What does High Performance Culture mean for you?
High performance culture means several things to me but it always starts with heart. For something to be mission driven, with ethics and value placed on both the outcome and the people that deliver it. It’s a culture that understands that organisations employ and engage human beings, with changing needs, ambitions and a range of talents instead of viewing them simply as assets or resources. A high performance culture is output-based, rather than a presenteeism attitude, and is open to taking calculated risks and failing fast!
What feedback would you give to the worst manager you’ve ever had?
The worst manager I had was very intimidated by the strength of the characters and the intellect of people in the team. This person seemed to recruit for those very traits, then systematically work on trying to break down these personalities traits then systematically worked on trying to break them down to become clones of themselves. Feedback I would give today would be to ask what this person thought the role of a manager was and ask for very specific targets and personal development goals to work against – to help us both monitor what was actually going on.
What has been the pinnacle of your career so far?
My book, which I self-published in October 2018. Like far too many before, my family has experienced the loss of a baby, twice. Since starting my own business, I have been speaking about it more and the impact it has had on my career, my priorities, mental health and how my life is being lived right now. Over time, the talk became blogs, and the blogs became a book idea. It felt like a risk to put all this down in such a permanent way and it’s not just the content that could be open to criticism, but the writing style itself. However, it’s out there, adding to the conversation about loss and raising money for the wonderful bereavement charity that supported us. Whilst I don’t want to be known as ‘The Baby Loss Coach’, I can’t underplay the massive impact that this experience has had on why I do what I now.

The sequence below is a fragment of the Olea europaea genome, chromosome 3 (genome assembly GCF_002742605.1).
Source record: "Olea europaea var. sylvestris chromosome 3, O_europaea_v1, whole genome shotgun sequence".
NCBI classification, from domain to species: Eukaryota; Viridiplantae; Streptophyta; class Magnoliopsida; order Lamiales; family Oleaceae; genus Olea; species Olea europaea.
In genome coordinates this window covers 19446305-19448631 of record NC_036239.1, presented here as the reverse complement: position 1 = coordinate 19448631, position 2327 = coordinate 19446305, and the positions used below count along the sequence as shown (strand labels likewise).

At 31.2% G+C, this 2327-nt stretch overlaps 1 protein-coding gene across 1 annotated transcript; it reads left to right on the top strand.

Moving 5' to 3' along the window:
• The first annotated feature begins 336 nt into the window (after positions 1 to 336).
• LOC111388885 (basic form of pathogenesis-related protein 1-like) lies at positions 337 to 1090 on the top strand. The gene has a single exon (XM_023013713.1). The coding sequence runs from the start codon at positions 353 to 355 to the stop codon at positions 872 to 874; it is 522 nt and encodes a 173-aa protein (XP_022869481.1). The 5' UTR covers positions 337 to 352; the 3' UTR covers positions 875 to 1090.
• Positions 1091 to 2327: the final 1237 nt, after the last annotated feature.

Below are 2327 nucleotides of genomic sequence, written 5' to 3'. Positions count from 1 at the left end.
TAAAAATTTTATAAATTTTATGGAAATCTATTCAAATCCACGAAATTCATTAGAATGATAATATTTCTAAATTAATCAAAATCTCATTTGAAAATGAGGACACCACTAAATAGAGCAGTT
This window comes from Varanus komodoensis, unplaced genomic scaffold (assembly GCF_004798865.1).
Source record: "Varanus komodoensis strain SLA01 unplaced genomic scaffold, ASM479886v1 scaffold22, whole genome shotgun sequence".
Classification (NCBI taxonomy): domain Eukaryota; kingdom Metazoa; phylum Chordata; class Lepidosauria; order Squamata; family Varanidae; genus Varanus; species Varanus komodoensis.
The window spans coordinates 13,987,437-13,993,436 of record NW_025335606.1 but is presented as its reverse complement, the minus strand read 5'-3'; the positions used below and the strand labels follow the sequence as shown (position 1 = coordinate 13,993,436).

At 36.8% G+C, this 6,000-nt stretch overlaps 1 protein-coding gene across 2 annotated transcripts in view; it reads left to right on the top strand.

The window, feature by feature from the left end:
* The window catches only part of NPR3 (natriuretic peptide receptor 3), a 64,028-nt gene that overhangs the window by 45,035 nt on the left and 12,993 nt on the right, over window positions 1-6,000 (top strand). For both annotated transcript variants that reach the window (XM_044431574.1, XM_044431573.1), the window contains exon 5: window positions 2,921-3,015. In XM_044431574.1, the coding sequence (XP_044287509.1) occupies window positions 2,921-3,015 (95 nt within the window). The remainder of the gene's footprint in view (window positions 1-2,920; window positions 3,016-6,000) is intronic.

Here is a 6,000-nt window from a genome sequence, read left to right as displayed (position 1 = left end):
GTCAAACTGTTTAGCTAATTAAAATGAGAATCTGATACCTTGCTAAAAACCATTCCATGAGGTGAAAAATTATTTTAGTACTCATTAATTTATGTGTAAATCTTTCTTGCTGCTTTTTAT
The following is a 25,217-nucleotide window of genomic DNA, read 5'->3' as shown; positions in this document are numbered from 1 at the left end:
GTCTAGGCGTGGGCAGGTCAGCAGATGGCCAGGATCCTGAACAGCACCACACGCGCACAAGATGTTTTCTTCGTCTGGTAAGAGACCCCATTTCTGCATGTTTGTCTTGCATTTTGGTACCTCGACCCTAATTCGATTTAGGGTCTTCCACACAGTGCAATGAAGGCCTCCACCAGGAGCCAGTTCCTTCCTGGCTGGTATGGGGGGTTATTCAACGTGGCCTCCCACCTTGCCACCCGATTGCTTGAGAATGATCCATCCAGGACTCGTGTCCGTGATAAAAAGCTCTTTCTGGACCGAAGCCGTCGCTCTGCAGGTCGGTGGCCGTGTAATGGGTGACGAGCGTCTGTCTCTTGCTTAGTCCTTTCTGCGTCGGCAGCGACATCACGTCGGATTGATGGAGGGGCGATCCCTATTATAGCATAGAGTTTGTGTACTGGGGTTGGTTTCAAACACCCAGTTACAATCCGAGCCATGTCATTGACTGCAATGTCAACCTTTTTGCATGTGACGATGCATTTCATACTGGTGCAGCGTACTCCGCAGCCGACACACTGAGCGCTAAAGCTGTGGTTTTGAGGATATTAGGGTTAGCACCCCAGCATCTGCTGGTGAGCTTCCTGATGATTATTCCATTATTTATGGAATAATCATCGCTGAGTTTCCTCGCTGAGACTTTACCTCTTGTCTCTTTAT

Which company value do you feel you’ve most aligned with in your career?
I would say it’s growth, personal growth, hitting targets, challenging and expanding the range and the rate of how the work I do makes an impact. I have to feel like I am making progress, however small or slow it may be to others!
What is the biggest lesson you’ve learnt?
As a manager, your staff want you to be human. It is really easy to walk the ‘company line’ and become a teflon version of yourself. I have overseen some areas of change in my previous roles, and made the mistake in my early management days of not letting my team know how this was personally impacting me. Staff need to know that you understand the implications of things beyond the ‘politics’, and it’s OK to show your vulnerabilities too.
Most influential person you’d like to meet and why?
Brene Brown – I love her work and the way she takes some really fascinating academic studies and writes about them in a way that is so relatable and applicable in life. She touches on the topics that so many people (and organisations) want to stamp out, and highlights that to have high performing, innovative cultures, we need to be vulnerable.
Who is your biggest sporting hero and why?
I think anyone that undertakes regular sport is a hero to me – from grassroots to professional. I am not a sporty person and I’m in awe of the physical challenge and lifestyle commitment it takes to do so!
What is your favourite podcast?
I will be honest, whilst I have been a guest on many a podcasts, I much prefer reading. I don’t have a favourite podcast but, if I had to pick, it would be anything where Brene Brown is a guest!
To download a PDF of this interview click here
To find out more about The Balance Collective click here